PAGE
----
Wireless technology helps battle the Las Conchas fire in Los Alamos, N.M.


Las Conchas Fire

LOS ALAMOS, N.M. – The largest fire in New Mexico history still has some life left in it. The Las Conchas fire may be around 70% contained but continues to burn in the northern and western parts of the state. The fire is dwindling, largely due to proper communications between agencies, much of which is through wireless technology.

The most recent numbers show that the fire has destroyed 156,572 acres and 63 residences. Investigators said the fire was started after an Aspen tree fell on nearby powerlines near the Las Conchas camping grounds, igniting dry brush and spreading through gusty winds.

“The impact on the community has been huge,” said Doug Tucker, fire chief of Los Alamos County. “It’s been a devastating fire.”

Los Alamos National LaboratoryMore than 4,000 firefighters from around the country have been called in to fight the wildfire, which started June 26. The Los Alamos National Laboratory, a research center that contains nuclear material and is the birthplace of the atomic bomb, was previously threatened but has since been contained by rescuers. The fire has now shifted directions to the north and west, primarily endangering tribal lands.

While the fire has been diverted, this doesn’t mean the threat of disaster to Los Alamos is over. Due to the destruction of hillsides above the town, flash floods are a major concern. Chief Tucker said that when large rains occur it will lead to flooding, as the waters rolling off the barren hillsides are expected to carry swaths of soil and debris into Los Alamos. Tucker didn’t seem optimistic that the town’s ice rink could be salvaged when the first rains arrive.

“We’ll probably lose it,” said Tucker. “Just because of the flooding.”

None of the success of containing the fire could be possible without proper communications between agencies and firefighters. Among those facilitating the communication effort is Stephen Smith, who opened up his microwave backhaul system for use by agencies to help fight the fire.

“When the Forest Service decided to establish a command center here at the Pueblo, they asked us to provide access to our Exalt microwave system to provide them with Internet access,” said Stephen Smith, IT director for Santa Ana Pueblo. “We connected their command center to the system, and it has been working flawlessly for them ever since.”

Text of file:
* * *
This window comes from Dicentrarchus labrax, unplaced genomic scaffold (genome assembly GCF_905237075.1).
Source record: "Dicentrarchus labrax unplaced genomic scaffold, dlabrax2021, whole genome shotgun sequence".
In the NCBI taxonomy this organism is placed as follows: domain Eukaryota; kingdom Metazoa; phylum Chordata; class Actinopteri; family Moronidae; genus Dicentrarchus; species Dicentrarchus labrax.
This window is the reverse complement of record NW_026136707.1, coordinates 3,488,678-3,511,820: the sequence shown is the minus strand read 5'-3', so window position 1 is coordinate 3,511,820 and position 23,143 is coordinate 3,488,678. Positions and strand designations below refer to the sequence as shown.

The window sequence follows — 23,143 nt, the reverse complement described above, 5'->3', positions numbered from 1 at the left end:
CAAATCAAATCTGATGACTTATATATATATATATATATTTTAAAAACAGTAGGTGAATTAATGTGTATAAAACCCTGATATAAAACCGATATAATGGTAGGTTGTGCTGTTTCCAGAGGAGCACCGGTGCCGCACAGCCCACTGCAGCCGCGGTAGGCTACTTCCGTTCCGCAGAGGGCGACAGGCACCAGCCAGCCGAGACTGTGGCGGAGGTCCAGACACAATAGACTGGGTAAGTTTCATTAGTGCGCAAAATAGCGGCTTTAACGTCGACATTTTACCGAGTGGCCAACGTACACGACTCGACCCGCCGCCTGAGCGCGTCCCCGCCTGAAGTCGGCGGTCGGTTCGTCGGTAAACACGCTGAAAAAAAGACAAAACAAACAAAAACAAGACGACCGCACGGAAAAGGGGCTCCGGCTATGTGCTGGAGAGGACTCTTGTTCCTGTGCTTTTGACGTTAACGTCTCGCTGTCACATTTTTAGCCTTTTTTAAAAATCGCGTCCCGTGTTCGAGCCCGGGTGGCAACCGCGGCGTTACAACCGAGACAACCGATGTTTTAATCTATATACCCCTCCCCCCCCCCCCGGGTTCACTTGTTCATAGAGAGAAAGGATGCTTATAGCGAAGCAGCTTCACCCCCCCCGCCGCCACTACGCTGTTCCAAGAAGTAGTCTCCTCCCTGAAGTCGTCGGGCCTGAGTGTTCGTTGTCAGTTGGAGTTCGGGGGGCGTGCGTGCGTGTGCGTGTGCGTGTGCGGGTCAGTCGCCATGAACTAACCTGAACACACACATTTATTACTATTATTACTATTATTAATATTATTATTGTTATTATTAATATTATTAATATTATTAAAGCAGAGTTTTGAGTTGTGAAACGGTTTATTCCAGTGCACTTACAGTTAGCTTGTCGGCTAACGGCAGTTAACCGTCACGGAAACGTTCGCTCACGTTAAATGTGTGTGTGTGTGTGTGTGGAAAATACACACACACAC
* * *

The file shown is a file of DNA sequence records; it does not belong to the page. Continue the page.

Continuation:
Las Conchas Fire2The Forest Service established a fire command center at Santa Ana Pueblo, a Native American community some 80 miles from Los Alamos, to oversee firefighting efforts in the area. The agency is using the Exalt system to connect the command center to the Pueblo’s data center for Internet access to order supplies, schedule deliveries, and perform other vital functions as it directs crews against the fires threatening Los Alamos and other areas.

Jack Gorman of Access Technologies in Albuquerque, New Mexico consulted with Smith to put together and deploy his system a few months before the Las Conchas fire struck.

“It provides them with IT connectivity to get to the outside world,” said Gorman. “Up until that time, the connectivity wasn’t that good and they weren’t able to do the things they can do now.”

The agencies are using the Exalt ExploreAir 18 GHz microwave backhaul system, which is configured to carry 300 megabits per second of ethernet traffic and runs 2.5 miles between the fire command center and Santa Ana Pueblo’s administrative building.

The Sante Fe area command unit operates on the network to instruct firefighters on the most effective means to contain the blaze and provides planning and support to direct those on the front lines.

“Prioritizing resources is our main function,” said Vanessa Glynn-Linoris of Area Command Team One. “Making sure the different teams are communicating and coordinating.”

While the battle continues on at almost a full month, wireless communications systems will continue to support those on the front line until the Las Conchas fire is fully contained.

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Marc Speir